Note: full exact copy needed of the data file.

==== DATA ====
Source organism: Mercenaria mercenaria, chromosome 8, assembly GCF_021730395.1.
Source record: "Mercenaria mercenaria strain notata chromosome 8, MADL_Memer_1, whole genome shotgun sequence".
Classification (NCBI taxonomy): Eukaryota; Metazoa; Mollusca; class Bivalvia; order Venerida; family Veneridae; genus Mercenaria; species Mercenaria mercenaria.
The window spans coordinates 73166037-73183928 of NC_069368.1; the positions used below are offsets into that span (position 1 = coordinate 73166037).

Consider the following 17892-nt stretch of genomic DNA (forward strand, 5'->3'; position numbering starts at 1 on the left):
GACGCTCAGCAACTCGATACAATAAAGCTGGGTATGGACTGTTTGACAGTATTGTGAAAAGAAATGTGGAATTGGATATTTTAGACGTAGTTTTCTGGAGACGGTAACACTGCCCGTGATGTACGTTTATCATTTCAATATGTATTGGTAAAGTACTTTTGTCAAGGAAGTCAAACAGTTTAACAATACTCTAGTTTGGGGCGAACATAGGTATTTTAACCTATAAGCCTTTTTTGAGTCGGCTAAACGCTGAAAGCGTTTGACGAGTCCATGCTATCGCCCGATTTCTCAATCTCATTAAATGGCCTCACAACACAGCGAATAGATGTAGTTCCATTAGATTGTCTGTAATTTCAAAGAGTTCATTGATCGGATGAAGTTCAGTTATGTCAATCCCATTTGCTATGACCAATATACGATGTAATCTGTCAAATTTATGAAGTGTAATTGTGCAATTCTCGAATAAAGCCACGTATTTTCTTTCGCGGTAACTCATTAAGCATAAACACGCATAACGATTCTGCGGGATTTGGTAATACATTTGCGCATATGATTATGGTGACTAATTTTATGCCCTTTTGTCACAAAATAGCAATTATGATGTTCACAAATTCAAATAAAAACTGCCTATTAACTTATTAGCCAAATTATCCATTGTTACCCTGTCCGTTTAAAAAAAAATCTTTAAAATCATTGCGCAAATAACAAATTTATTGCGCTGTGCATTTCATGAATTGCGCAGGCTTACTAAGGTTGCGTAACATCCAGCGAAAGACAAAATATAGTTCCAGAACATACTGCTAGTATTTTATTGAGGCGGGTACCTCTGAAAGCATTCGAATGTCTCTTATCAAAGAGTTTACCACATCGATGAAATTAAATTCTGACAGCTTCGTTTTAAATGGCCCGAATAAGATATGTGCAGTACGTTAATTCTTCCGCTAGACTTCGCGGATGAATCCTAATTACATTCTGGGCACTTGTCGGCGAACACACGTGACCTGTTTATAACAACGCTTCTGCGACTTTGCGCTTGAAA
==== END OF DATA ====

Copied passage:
Source organism: Mercenaria mercenaria, chromosome 8, assembly GCF_021730395.1.
Source record: "Mercenaria mercenaria strain notata chromosome 8, MADL_Memer_1, whole genome shotgun sequence".
Classification (NCBI taxonomy): Eukaryota; Metazoa; Mollusca; class Bivalvia; order Venerida; family Veneridae; genus Mercenaria; species Mercenaria mercenaria.
The window spans coordinates 73166037-73183928 of NC_069368.1; the positions used below are offsets into that span (position 1 = coordinate 73166037).

Consider the following 17892-nt stretch of genomic DNA (forward strand, 5'->3'; position numbering starts at 1 on the left):
GACGCTCAGCAACTCGATACAATAAAGCTGGGTATGGACTGTTTGACAGTATTGTGAAAAGAAATGTGGAATTGGATATTTTAGACGTAGTTTTCTGGAGACGGTAACACTGCCCGTGATGTACGTTTATCATTTCAATATGTATTGGTAAAGTACTTTTGTCAAGGAAGTCAAACAGTTTAACAATACTCTAGTTTGGGGCGAACATAGGTATTTTAACCTATAAGCCTTTTTTGAGTCGGCTAAACGCTGAAAGCGTTTGACGAGTCCATGCTATCGCCCGATTTCTCAATCTCATTAAATGGCCTCACAACACAGCGAATAGATGTAGTTCCATTAGATTGTCTGTAATTTCAAAGAGTTCATTGATCGGATGAAGTTCAGTTATGTCAATCCCATTTGCTATGACCAATATACGATGTAATCTGTCAAATTTATGAAGTGTAATTGTGCAATTCTCGAATAAAGCCACGTATTTTCTTTCGCGGTAACTCATTAAGCATAAACACGCATAACGATTCTGCGGGATTTGGTAATACATTTGCGCATATGATTATGGTGACTAATTTTATGCCCTTTTGTCACAAAATAGCAATTATGATGTTCACAAATTCAAATAAAAACTGCCTATTAACTTATTAGCCAAATTATCCATTGTTACCCTGTCCGTTTAAAAAAAAATCTTTAAAATCATTGCGCAAATAACAAATTTATTGCGCTGTGCATTTCATGAATTGCGCAGGCTTACTAAGGTTGCGTAACATCCAGCGAAAGACAAAATATAGTTCCAGAACATACTGCTAGTATTTTATTGAGGCGGGTACCTCTGAAAGCATTCGAATGTCTCTTATCAAAGAGTTTACCACATCGATGAAATTAAATTCTGACAGCTTCGTTTTAAATGGCCCGAATAAGATATGTGCAGTACGTTAATTCTTCCGCTAGACTTCGCGGATGAATCCTAATTACATTCTGGGCACTTGTCGGCGAACACACGTGACCTGTTTATAACAACGCTTCTGCGACTTTGCGCTTGAAA